Moves from Germany in Dublin A Different Kind of German Lesson
The hip-hop masters from the German dance collective Renegade mix it up at the Dublin Dance Festival with Moves from Germany and introduce 36 Irish teenagers to the art of breakdancing. By Deirdre Mulrooney
They’re called Renegade, they come from the Ruhr region and travel to Dublin with the promise: “We will make your muscles burn.” That’s exactly what three dozen Irish school-kids want from them, because it’s not everyday that they get a chance to take part in a workshop by the hip-hop masters Peter Sowinski, Pia Grohmann, Janis Heidmann and Youngung Sebastian Kim. Selected from over 80 hopeful applicants, 18 pupils each are chosen by a lottery system from St. Louis girls’ school and their neighbouring boys’ school, St. Mary’s in Dublin.
The members of the dance collective from Herne divide these lively boys and girls who collaborate annually on musicals (next year it’ll be Calamity Jane) into three groups. The working language is German because the workshop is part of Moves from Germany, the German strand in the 2015 edition of the Dublin Dance Festival, organized by the Goethe-Institut.
The open-air festival takes place on a sunny May weekend in Ireland’s capital city and presents an impressive potpourri of contemporary dance. First the young all male quartet Company B charm the crowds with Inclusion of Exclusion, a choreography created by the boys themselves. Conveying the gamut of emotions that might be going on in a 15 year old boy, they unleash synchronised jumps, intense solos, rugby-scrum head-locks, tug of war hand-balancing, coming together, drifting apart, and joyous free-wheeling star-jumps. Next the intense 15-minute choreographic short story by La Macana overflows the confines of the stage as Caterina Varela finally slides off, snail-like onto the concrete, with her partner balancing on her back, to the beat of Einstürzende Neubauten.
Janis Heidmann with “Uptown Funk” | Photo: Dublin Dance Festival Amid grunts, groans, and a fair bit of nervous giggling, in the gym of St. Mary's the Renegade workshop teens attempt press-ups, sit-ups and what look like yoga poses. The tough core exercises comprise more variations of push-ups than the young dancers ever imagined. The first session is “break-letics” with Peter Sowinski and Sebastian Kim. Here, the students discover that breaking and hip-hop – a mix of acrobatics, dance and music – requires intensive physical rigour.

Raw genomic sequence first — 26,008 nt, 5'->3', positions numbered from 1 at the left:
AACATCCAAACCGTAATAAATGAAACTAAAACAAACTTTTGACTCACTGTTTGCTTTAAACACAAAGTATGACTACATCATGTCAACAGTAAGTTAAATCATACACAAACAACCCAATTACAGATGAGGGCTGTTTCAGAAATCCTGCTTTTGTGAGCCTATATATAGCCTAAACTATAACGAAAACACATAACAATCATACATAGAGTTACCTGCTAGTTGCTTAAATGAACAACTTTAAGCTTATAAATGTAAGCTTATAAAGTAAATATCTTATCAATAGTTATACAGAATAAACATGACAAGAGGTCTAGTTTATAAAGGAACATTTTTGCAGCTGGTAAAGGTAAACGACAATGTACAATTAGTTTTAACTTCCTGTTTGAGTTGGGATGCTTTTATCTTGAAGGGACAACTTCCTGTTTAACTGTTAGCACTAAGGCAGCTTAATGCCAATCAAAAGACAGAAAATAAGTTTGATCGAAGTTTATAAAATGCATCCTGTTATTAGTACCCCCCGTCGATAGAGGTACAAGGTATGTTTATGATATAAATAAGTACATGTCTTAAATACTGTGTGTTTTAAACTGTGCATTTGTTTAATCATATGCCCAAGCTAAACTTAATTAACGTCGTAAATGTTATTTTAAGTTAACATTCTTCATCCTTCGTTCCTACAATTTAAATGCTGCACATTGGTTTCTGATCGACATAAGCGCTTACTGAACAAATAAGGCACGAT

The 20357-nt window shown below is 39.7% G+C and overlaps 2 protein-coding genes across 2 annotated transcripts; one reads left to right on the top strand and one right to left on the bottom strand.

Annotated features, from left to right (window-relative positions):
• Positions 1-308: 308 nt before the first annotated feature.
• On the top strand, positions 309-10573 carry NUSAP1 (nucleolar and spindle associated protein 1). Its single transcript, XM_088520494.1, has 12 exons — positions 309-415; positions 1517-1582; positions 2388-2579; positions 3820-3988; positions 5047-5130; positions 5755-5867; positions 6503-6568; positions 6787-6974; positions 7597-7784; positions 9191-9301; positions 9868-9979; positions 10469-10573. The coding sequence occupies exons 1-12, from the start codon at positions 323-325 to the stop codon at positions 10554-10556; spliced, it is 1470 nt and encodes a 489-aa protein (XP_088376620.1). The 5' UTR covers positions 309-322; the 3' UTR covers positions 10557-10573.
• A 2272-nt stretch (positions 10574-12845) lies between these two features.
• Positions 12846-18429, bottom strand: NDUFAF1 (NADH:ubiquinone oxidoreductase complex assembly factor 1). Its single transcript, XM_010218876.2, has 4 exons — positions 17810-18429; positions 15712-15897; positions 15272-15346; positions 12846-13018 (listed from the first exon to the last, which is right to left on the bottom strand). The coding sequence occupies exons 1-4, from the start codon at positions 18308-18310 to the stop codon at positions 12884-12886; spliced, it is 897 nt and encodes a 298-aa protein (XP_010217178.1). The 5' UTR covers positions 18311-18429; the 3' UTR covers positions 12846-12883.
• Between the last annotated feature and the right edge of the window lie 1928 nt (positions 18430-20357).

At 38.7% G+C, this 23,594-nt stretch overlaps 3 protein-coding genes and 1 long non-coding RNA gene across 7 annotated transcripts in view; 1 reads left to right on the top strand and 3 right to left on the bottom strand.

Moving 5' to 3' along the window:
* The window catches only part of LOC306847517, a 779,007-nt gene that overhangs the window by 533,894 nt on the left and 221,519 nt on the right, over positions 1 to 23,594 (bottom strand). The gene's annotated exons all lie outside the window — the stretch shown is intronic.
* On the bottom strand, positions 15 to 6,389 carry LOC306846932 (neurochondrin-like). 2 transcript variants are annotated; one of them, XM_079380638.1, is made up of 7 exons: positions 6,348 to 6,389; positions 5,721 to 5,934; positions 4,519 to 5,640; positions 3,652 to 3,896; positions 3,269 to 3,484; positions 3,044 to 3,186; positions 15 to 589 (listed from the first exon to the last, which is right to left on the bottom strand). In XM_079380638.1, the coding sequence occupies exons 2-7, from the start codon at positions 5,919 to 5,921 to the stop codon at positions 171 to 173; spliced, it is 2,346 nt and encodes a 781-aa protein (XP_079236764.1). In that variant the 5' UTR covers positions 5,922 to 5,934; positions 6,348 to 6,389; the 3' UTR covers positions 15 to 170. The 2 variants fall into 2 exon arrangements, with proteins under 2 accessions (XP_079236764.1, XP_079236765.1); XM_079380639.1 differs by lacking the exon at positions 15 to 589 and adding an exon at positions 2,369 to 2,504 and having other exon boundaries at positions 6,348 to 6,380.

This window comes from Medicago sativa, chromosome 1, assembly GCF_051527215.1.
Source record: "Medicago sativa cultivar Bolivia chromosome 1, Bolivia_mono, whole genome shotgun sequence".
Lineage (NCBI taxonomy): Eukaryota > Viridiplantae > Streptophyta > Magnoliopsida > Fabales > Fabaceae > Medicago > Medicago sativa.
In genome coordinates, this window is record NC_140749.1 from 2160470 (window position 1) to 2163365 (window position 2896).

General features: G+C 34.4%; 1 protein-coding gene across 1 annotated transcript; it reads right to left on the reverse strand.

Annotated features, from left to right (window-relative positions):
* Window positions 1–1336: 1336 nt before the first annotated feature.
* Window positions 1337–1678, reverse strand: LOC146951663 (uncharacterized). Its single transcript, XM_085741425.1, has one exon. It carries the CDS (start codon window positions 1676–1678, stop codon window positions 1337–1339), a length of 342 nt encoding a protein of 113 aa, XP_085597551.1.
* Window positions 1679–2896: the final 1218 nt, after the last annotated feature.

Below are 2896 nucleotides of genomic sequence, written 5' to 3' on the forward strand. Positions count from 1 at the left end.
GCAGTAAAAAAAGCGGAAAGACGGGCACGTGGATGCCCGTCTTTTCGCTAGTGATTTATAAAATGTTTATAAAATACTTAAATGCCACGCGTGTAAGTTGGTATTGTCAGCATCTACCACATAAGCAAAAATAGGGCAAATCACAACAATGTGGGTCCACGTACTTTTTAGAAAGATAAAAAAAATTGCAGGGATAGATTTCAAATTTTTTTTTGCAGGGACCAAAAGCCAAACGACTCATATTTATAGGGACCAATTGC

“We incorporate yoga, martial arts, and all kinds of forms,” explains Kim. Hip-hop originated in New York, influenced by Kung Fu films, tap dancing, salsa, rocking, popping, locking, yoga, martial arts, urban dance, and is now infiltrating mainstream contemporary dance. The Pina Bausch dancers Regina Advento and Nayoung Kim have also collaborated with Renegade.
In the next session, with a mirror to check that their moves, rhythm, and coordination are in synch, Janis teaches the determined teenagers the choreography for Bruno Mars’s music video “Uptown Funk”: “Die Beine raus; Knie nach vorne; Hüfte nach vorne; ride the horse; slide; give them a kiss; step, turn, step, turn, wave…”. Learning German was never so much fun.
Pia leads the third and most rewarding session, getting the group down low on the wooden floor to learn the A-B-Cs of basic “foot threading,” “body wave” and the impressive looking “baby freeze.” The longed-for break-dancer transformation is not going to happen overnight, but baby freeze is an achievable beginner’s semi-inverted pose that halts all body motion, as if on ice, head on the floor, legs kicking up. The girls in particular are rather good at this choreographic sequence.
At the end of the festival the b-boys and girls are rewarded by the grand finale, when the much-anticipated hip-hop jam lands as their teachers from Renegade perform – sometimes solo, sometimes with All-Ireland Hip-Hop Champion Tobi Omoteso. With graffiti-inspired, quirky crab style jumps and headstands, they show that they can also make their own muscles burn.